For the most part, the gay marriage debate now falls along partisan lines: Democrats support it, Republicans oppose.
But within the crowded field of likely 2016 presidential contenders, there's a lot of room for nuance. The would-be candidates have made much different arguments and have varying records on the issue.
Meantime, the issue continues to change. On Jan. 6, Florida became the second-largest state to recognize gay marriage, bringing the total to 36. And on Friday, the Supreme Court will meet privately to decide whether to consider cases that could lead to a more definitive ruling in favor of same-sex marriage.
Here's a look at what 16 major presidential contenders think, in order from most opposed to most supportive.
What he says: “I’m not a weathervane on this issue and I’m not going to change my position. I continue to believe that marriage is between a man and a woman.” (Washington Examiner)
What he's done: The governor of Louisiana backs a constitutional amendment to define marriage as between a man and a woman and supported a gay marriage ban as a member of Congress.
Where it stands in his state: Same-sex marriage remains illegal in Louisiana, but there is a pending appeal to the 5th Circuit Court of Appeals on a 2014 ruling that upheld Louisiana's ban.
What he says: “Texans spoke loud and clear by overwhelmingly voting to define marriage as a union between a man and a woman in our Constitution, and it is not the role of the federal government to overturn the will of our citizens.” (POLITICO)
What he's done: The Republican governor of Texas framed the marriage debate as a states' rights issue in the wake of a 2014 decision deeming Texas's ban unconstitutional.
Where it stands in his state: A state ban on same sex marriage was recently ruled unconstitutional, but the judge said it could continue to be enforced pending an appeal.
What he says: "If you look at other nations that have gone down the road towards gay marriage... It gets enforced against Christian pastors who decline to perform gay marriages, who speak out and preach biblical truths on marriage." (Huffington Post)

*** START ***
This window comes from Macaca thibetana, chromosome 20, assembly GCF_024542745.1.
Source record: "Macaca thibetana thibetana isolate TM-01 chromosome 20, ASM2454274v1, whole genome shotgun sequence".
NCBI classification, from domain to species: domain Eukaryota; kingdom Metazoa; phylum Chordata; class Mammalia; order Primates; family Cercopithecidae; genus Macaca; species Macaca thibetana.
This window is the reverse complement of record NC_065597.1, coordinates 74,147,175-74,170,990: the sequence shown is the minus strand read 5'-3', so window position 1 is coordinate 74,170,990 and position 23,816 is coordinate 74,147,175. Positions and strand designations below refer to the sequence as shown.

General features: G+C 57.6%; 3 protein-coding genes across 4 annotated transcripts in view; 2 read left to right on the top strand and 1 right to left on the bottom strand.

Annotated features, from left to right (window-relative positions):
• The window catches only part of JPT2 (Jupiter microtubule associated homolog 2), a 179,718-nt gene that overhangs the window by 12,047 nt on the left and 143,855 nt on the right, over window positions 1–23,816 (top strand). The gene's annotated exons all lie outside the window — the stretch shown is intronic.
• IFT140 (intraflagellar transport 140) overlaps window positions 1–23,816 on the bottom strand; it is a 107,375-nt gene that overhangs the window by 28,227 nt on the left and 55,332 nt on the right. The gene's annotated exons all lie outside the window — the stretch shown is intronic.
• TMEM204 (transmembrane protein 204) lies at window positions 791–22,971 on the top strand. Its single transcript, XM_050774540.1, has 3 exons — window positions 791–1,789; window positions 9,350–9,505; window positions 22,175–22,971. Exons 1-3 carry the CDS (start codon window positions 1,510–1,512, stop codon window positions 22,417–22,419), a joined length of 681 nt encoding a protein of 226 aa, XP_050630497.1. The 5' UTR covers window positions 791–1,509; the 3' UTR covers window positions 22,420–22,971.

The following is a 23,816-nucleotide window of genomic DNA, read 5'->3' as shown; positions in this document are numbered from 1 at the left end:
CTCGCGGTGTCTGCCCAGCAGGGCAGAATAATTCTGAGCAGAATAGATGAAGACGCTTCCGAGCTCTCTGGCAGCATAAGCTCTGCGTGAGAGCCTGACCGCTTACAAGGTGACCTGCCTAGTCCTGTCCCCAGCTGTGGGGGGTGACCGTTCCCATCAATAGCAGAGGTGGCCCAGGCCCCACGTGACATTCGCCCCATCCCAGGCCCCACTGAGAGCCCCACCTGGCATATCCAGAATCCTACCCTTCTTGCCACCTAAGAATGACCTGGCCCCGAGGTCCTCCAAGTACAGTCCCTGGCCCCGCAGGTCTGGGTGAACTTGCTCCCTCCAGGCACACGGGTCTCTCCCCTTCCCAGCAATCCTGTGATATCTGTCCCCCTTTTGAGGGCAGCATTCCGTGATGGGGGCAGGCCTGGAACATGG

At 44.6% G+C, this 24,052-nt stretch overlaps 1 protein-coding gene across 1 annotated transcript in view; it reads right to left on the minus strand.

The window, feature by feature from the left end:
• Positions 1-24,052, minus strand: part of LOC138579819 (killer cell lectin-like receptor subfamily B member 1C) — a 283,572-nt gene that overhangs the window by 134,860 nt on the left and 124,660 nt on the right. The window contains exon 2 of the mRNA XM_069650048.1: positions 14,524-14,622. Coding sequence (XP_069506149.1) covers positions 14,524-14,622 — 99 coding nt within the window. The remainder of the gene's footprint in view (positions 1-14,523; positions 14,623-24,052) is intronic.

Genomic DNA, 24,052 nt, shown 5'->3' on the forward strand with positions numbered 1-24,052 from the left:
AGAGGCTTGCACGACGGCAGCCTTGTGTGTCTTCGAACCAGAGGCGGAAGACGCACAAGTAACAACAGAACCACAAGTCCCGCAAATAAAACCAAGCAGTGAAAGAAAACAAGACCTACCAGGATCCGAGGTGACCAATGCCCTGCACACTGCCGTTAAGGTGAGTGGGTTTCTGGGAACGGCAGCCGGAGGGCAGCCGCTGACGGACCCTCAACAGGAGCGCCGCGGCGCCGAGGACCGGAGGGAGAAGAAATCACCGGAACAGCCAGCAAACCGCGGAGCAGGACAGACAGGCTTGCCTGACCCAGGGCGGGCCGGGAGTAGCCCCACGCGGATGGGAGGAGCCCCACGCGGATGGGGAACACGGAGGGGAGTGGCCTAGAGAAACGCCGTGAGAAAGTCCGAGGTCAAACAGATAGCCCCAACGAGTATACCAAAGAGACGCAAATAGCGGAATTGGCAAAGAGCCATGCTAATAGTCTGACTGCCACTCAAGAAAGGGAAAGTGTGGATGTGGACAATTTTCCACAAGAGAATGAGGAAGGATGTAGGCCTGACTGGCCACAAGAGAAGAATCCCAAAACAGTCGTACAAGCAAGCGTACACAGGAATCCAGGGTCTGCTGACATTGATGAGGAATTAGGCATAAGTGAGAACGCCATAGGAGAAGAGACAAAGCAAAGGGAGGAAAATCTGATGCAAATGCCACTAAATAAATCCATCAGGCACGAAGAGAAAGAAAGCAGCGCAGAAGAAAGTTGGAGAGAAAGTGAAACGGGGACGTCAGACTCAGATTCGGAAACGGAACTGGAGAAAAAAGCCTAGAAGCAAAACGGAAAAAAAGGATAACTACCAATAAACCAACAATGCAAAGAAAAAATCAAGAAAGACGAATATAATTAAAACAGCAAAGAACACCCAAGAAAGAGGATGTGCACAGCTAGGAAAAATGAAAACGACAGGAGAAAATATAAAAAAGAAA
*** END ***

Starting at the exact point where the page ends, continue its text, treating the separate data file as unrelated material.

What he's done: The Republican senator from Texas introduced the State Marriage Defense Act in 2014, which would allow states to define marriage.
Where it stands in his state: A ban was ruled unconstitutional but is still in effect.
What he says: Marriage is “about a unity of men and women, for the purposes of having and raising children, and giving the child their birthright, which is to be raised by their natural mother and natural father." (Mediaite)
What he's done: The former Republican senator from Pennsylvania is such a well-known opponent of same-sex marriage that activists mounted a viral campaign to mar his Google search results.
Where it stands in his state: Same-sex marriage has been legal in Pennsylvania since May.
What he says: "Marriage is between a man and a woman. No group, be they gays, be they NAMBLA, be they people who believe in bestiality, it doesn't matter what they are. They don't get to change the definition." (Baltimore Sun)
What he's done: Carson is a surgeon, not a career politician, so he hasn't done anything yet.
Where it stands in his state: Same-sex marriage has been legal in Maryland since 2012.
What he says: On Republicans becoming more moderate on gay marriage: "If the Republicans want to lose guys like me and a whole bunch of still God-fearing, Bible-believing people, go ahead.” (MSNBC)
What he's done: The former Republican governor of Arkansas signed a law in 1997 banning gay marriage in the state. He's also called for impeachment of a judge who overturned the ban.
Where it stands in his state: A U.S. district judge ruled in November that the same-sex marriage ban in Arkansas is unconstitutional, but allowed the ban to continue pending appeal.
What he says: "There is a growing intolerance on this issue, intolerance of those who continue to support traditional marriage… Supporting the definition of marriage as one man and one woman, is not anti-gay. It is pro-traditional marriage.” (POLITICO)
What he's done: The Republican senator from Florida says that he believes states should handle marriage, not Congress.
Where it stands in his state: At midnight on Jan. 6, Florida became the 36th and second-largest state in the union to allow gay marriage.
Personally Against, But Politically Ambiguous
What he says: "It doesn't really matter what I think now. It's in the constitution." (Milwaukee Journal-Sentinel)